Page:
How To Protect Your Fresh Produce In Heat And Humidity

People aren't the only things that wilt under intense heat waves. Your produce does, too.

Some produce ripens faster — and spoils quicker — in the heat, according to The Takeout. The extreme heat experienced across the U.S. has forced farmers to harvest and ship their crops sooner to avoid spoilage. Some regions of the country are deluged with rain, which waterlogs produce and accelerates decomposition. Adding to this perfect storm are continuing supply chain issues in the agriculture industry, which hold up food in transport and can lead to suboptimal storage conditions.

Cold chain technology company Sensitech Inc. explains to The Snack that fruits and vegetables are at the mercy of not only high temperatures but also relative humidity, which is the ratio between the actual moisture content in the air and the amount of moisture the air can hold before condensation. Higher temperatures hold less moisture and yield higher relative humidity. 

Different types of produce react differently to increased humidity. For example, drier items, like garlic and onions, thrive in an environment with less moisture. Produce with high water content –  watermelons and cucumbers — needs higher relative humidity to curb water loss. However, when relative humidity exceeds the amount of water in the produce, condensation happens and that can make produce slimy and gross (via The Snack).

Help your produce beat the heat

Storage problems aren't just reserved for the supply chain but can occur in your home as well, particularly when temps are soaring. To save your produce from an early grave, The Takeout recommends drying it well before putting it away. Storing high water content produce with excess water from washing — or even the condensation in a produce bag — leads to faster disintegration.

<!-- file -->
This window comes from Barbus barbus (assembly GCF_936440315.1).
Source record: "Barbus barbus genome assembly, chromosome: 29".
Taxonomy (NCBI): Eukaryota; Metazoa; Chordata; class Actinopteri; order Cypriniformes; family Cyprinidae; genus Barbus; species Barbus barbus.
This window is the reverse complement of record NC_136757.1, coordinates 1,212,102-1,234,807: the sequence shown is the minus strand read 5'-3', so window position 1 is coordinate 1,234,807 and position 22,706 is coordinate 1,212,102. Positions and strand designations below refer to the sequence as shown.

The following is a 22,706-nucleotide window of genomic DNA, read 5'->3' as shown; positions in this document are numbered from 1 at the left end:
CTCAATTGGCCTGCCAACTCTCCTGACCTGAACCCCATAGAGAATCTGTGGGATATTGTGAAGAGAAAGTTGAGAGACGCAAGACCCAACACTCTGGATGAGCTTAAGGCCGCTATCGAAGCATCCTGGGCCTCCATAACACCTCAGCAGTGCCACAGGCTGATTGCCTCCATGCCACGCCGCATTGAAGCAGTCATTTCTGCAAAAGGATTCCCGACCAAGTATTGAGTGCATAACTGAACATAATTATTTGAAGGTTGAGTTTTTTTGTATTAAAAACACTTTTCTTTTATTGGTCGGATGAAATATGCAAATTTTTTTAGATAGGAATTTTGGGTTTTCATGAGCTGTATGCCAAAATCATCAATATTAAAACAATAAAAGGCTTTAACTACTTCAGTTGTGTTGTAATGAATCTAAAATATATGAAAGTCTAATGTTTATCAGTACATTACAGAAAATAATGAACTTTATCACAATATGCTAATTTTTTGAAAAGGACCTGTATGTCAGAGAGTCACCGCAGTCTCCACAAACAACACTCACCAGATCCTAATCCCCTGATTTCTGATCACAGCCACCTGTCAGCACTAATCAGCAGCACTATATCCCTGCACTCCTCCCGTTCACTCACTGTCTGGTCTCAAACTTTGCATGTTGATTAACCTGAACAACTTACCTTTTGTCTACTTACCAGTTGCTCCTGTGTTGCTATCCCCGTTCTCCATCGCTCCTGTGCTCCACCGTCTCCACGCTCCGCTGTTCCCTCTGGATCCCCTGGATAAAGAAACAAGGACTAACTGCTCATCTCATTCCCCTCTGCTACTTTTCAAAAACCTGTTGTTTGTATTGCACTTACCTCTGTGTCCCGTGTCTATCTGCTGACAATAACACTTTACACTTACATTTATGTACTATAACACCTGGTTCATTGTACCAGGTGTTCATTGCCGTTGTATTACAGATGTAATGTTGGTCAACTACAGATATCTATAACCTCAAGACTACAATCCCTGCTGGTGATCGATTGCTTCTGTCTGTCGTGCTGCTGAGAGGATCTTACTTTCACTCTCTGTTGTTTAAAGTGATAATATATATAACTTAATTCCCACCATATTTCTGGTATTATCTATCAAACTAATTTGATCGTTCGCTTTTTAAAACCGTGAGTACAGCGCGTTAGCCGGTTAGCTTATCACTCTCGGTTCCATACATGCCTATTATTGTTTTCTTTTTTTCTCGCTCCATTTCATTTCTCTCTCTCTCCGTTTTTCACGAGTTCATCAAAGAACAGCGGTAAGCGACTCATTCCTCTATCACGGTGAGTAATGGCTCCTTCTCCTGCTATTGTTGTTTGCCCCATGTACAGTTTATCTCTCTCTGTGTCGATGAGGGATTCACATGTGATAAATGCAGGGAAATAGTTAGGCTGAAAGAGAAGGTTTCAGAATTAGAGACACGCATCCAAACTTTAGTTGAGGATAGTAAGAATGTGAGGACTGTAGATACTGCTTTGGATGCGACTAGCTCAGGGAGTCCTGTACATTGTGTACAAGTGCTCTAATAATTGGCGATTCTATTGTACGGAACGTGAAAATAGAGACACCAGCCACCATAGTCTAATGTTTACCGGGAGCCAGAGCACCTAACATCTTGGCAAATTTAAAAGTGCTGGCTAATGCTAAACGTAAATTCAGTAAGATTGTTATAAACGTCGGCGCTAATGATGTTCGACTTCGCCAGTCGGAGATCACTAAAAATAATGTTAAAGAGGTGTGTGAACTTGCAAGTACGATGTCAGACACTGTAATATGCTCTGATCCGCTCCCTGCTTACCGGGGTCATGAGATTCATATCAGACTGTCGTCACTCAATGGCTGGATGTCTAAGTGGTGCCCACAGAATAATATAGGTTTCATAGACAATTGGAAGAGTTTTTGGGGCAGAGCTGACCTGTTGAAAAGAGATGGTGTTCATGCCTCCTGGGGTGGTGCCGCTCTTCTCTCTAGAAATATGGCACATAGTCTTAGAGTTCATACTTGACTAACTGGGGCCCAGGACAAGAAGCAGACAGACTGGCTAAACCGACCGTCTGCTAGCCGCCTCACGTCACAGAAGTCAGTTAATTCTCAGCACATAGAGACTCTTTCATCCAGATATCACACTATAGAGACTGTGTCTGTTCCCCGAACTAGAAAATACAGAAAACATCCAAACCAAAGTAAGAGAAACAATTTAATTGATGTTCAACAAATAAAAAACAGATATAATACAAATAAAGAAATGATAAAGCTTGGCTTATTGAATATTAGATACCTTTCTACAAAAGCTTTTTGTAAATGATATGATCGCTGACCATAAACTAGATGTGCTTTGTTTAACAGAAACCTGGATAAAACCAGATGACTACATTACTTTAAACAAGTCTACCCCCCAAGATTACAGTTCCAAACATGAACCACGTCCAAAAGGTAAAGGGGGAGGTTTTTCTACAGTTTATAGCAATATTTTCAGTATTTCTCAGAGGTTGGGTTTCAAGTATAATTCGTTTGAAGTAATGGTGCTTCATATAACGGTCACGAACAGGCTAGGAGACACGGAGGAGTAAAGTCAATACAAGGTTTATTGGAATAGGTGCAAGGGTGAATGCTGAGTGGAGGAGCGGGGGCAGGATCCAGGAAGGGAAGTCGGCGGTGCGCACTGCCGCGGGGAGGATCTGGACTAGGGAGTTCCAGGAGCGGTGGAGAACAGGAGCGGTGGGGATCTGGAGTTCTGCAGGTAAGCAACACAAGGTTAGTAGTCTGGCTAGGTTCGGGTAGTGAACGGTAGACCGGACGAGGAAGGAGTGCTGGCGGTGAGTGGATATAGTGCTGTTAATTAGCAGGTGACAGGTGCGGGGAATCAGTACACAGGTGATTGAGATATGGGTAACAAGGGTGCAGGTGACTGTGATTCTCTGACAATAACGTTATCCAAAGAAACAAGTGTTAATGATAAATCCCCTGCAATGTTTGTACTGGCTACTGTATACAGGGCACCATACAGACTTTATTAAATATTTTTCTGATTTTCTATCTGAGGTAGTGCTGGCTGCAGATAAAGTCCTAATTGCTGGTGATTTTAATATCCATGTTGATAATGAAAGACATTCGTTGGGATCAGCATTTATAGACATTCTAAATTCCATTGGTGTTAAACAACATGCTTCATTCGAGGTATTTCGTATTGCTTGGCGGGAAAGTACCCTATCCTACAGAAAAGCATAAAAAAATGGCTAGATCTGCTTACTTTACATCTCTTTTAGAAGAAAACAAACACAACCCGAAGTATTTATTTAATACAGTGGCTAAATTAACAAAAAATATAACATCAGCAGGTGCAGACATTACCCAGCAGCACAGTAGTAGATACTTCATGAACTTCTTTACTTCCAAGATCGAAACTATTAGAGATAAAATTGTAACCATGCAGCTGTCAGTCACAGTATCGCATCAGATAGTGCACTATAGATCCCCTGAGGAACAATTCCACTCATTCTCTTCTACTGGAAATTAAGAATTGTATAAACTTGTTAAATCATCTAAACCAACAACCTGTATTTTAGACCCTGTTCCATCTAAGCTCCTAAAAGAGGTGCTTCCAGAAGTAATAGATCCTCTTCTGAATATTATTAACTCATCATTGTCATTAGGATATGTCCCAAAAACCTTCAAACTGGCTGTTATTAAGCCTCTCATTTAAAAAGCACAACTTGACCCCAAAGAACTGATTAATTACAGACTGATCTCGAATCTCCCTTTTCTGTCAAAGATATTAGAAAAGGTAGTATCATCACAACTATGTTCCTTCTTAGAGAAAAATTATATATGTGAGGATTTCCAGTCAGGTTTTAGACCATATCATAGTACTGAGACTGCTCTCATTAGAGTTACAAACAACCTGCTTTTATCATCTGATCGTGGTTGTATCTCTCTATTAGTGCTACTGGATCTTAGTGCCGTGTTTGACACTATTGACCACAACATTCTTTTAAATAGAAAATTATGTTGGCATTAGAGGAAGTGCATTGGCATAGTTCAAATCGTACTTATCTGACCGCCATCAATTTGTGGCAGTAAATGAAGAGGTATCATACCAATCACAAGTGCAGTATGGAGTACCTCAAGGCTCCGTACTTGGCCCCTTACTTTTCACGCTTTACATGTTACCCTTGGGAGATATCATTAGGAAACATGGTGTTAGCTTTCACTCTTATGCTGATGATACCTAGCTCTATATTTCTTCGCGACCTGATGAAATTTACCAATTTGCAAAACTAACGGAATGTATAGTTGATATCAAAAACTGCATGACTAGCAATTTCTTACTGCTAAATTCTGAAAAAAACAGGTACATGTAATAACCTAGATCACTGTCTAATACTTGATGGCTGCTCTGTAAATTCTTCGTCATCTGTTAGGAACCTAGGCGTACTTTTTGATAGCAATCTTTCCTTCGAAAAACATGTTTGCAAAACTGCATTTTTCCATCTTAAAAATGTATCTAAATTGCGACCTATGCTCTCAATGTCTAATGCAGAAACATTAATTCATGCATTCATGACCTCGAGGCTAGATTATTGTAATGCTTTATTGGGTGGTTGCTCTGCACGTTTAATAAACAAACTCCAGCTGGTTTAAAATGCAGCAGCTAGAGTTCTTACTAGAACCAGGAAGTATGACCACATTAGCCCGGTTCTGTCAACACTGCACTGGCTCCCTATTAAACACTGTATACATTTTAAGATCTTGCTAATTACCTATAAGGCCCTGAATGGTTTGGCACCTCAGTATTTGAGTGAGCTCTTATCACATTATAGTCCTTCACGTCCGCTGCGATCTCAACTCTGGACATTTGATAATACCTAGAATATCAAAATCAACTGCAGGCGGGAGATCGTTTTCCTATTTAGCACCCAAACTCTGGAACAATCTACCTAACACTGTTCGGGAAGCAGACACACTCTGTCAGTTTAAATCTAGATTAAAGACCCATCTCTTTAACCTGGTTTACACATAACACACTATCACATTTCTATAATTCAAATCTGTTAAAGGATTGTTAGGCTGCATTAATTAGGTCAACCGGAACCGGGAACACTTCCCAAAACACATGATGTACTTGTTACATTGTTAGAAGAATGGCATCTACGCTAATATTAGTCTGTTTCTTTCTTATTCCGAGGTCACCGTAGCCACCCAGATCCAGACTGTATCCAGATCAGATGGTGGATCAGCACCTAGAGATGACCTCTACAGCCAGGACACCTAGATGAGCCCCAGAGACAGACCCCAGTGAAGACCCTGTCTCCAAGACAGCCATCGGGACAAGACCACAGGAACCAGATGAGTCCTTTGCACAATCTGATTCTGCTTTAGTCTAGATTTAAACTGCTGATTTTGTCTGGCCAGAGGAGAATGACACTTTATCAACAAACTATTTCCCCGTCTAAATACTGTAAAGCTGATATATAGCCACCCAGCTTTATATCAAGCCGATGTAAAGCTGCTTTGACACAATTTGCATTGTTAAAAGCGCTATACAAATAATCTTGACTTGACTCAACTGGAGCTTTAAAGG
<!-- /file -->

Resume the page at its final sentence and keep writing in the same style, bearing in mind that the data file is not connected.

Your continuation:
But what about storage? Michigan State University explains that the crisper in your fridge, with its adjustable humidity levels, was made specifically to keep produce fresh while stored. Veggies prefer higher humidity, so they need more airflow, while fruits do better in low humidity. But that's not the only reason to keep them apart. Fruits that continue ripening, like cantaloupes, apples, and peaches, give off ethylene gas, which can wreak havoc on other produce.

Some items, like tomatoes and bananas, are best kept out of the fridge, but the higher temps can cause them to spoil faster. So the green bananas you bought yesterday might turn yellow faster than anticipated. The Takeout recommends eating produce as soon as it has ripened. Since that's not always feasible, they suggest freezing before it spoils. If you're trying to use up ripened produce, you can try grilling fruit or making a confit. Of course, if you're brave enough to bake in the heat, there's always banana bread.